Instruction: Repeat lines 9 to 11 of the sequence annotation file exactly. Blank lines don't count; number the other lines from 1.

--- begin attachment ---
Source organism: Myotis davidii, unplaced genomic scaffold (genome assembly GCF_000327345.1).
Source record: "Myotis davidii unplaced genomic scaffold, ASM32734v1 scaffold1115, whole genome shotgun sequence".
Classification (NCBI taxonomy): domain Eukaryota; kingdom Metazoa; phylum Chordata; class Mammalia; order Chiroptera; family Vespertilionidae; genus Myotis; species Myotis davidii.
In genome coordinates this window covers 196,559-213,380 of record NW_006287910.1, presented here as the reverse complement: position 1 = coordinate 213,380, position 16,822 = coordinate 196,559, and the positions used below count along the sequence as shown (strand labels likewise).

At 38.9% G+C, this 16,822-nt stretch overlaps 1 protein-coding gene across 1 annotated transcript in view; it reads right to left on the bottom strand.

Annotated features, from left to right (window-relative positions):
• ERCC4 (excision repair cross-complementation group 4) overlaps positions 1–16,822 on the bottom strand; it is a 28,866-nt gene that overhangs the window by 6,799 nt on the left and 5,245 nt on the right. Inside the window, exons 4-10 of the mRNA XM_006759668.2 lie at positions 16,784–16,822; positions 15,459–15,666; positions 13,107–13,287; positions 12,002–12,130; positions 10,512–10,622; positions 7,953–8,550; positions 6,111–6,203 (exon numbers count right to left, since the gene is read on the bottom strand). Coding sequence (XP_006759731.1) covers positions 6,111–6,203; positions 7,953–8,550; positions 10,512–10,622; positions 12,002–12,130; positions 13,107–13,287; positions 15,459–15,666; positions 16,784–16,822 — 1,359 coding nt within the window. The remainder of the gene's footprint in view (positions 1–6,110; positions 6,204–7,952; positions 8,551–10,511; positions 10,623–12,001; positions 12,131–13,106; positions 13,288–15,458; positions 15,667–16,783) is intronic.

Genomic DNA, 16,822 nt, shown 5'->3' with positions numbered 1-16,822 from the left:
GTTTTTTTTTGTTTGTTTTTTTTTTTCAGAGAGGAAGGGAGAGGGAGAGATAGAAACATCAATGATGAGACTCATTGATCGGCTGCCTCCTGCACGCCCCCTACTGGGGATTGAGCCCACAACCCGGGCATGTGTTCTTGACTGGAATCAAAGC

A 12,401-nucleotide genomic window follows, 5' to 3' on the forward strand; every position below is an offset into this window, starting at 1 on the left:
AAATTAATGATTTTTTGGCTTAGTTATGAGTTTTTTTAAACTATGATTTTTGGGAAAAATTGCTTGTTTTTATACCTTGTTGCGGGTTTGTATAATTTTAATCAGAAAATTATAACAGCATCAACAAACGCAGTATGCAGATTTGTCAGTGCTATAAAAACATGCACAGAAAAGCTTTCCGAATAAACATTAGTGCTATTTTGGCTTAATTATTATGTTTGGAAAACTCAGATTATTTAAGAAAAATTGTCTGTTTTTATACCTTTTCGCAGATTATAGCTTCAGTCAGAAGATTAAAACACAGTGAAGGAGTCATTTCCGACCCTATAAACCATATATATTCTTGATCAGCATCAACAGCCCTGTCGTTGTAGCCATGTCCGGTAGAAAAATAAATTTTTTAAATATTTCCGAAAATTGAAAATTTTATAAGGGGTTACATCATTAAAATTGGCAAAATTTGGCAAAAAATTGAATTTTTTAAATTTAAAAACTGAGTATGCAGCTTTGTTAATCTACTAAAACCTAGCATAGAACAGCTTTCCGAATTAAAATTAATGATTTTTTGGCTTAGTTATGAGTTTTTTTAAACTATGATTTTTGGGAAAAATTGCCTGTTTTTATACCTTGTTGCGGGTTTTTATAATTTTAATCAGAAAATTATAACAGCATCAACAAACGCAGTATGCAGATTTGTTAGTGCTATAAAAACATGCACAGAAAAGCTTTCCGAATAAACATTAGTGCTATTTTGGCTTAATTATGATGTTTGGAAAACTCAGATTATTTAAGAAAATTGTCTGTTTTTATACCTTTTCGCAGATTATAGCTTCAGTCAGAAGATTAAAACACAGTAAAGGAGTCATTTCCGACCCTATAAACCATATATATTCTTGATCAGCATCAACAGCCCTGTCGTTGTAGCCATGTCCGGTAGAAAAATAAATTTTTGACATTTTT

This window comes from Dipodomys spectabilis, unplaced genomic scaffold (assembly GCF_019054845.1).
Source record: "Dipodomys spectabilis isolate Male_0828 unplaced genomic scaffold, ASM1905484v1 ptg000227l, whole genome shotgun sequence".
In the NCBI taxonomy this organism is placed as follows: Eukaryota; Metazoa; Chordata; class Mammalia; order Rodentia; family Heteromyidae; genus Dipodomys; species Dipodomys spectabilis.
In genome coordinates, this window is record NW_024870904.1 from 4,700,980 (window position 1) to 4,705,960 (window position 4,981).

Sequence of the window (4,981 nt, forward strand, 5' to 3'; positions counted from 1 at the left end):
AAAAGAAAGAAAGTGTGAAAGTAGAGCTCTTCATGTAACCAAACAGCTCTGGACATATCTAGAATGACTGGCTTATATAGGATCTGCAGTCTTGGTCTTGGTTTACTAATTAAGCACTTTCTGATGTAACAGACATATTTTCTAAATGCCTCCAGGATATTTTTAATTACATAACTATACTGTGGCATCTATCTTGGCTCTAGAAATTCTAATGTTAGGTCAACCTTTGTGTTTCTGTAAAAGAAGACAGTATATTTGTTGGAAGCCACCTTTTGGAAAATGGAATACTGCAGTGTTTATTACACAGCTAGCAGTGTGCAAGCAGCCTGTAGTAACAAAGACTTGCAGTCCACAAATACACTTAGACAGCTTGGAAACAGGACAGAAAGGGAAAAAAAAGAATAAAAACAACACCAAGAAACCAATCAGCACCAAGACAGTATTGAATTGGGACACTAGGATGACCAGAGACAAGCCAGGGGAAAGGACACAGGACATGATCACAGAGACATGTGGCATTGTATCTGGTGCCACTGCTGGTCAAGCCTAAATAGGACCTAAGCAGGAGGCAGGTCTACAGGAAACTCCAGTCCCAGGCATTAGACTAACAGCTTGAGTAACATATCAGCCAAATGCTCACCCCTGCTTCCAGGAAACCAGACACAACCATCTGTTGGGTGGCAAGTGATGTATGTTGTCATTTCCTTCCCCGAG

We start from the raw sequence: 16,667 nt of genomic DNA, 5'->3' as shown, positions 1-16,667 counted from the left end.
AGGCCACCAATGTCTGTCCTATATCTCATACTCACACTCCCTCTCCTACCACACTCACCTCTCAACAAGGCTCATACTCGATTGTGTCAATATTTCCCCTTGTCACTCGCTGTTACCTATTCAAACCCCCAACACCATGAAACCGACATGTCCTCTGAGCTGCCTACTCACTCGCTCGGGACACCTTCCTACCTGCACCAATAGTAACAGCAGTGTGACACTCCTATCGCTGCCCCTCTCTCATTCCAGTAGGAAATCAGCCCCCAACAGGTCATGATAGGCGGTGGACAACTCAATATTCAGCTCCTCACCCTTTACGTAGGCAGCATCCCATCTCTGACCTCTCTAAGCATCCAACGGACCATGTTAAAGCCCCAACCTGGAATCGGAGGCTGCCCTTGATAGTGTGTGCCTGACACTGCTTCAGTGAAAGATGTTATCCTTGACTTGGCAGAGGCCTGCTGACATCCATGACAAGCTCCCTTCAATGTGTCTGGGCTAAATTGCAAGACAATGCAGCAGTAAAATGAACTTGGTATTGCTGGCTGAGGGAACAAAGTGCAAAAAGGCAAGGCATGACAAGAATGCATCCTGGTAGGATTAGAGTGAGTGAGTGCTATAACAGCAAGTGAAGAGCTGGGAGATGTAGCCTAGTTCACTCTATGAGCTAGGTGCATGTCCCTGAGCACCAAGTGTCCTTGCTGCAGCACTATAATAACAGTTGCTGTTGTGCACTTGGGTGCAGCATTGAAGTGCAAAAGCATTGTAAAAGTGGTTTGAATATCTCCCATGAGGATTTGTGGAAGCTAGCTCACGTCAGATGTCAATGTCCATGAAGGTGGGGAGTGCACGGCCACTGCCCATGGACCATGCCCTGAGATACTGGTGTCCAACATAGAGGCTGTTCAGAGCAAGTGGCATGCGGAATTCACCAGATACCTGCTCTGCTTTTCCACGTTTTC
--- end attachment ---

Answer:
GTTTTTTTTTGTTTGTTTTTTTTTTTCAGAGAGGAAGGGAGAGGGAGAGATAGAAACATCAATGATGAGACTCATTGATCGGCTGCCTCCTGCACGCCCCCTACTGGGGATTGAGCCCACAACCCGGGCATGTGTTCTTGACTGGAATCAAAGC

A 12,401-nucleotide genomic window follows, 5' to 3' on the forward strand; every position below is an offset into this window, starting at 1 on the left:
AAATTAATGATTTTTTGGCTTAGTTATGAGTTTTTTTAAACTATGATTTTTGGGAAAAATTGCTTGTTTTTATACCTTGTTGCGGGTTTGTATAATTTTAATCAGAAAATTATAACAGCATCAACAAACGCAGTATGCAGATTTGTCAGTGCTATAAAAACATGCACAGAAAAGCTTTCCGAATAAACATTAGTGCTATTTTGGCTTAATTATTATGTTTGGAAAACTCAGATTATTTAAGAAAAATTGTCTGTTTTTATACCTTTTCGCAGATTATAGCTTCAGTCAGAAGATTAAAACACAGTGAAGGAGTCATTTCCGACCCTATAAACCATATATATTCTTGATCAGCATCAACAGCCCTGTCGTTGTAGCCATGTCCGGTAGAAAAATAAATTTTTTAAATATTTCCGAAAATTGAAAATTTTATAAGGGGTTACATCATTAAAATTGGCAAAATTTGGCAAAAAATTGAATTTTTTAAATTTAAAAACTGAGTATGCAGCTTTGTTAATCTACTAAAACCTAGCATAGAACAGCTTTCCGAATTAAAATTAATGATTTTTTGGCTTAGTTATGAGTTTTTTTAAACTATGATTTTTGGGAAAAATTGCCTGTTTTTATACCTTGTTGCGGGTTTTTATAATTTTAATCAGAAAATTATAACAGCATCAACAAACGCAGTATGCAGATTTGTTAGTGCTATAAAAACATGCACAGAAAAGCTTTCCGAATAAACATTAGTGCTATTTTGGCTTAATTATGATGTTTGGAAAACTCAGATTATTTAAGAAAATTGTCTGTTTTTATACCTTTTCGCAGATTATAGCTTCAGTCAGAAGATTAAAACACAGTAAAGGAGTCATTTCCGACCCTATAAACCATATATATTCTTGATCAGCATCAACAGCCCTGTCGTTGTAGCCATGTCCGGTAGAAAAATAAATTTTTGACATTTTT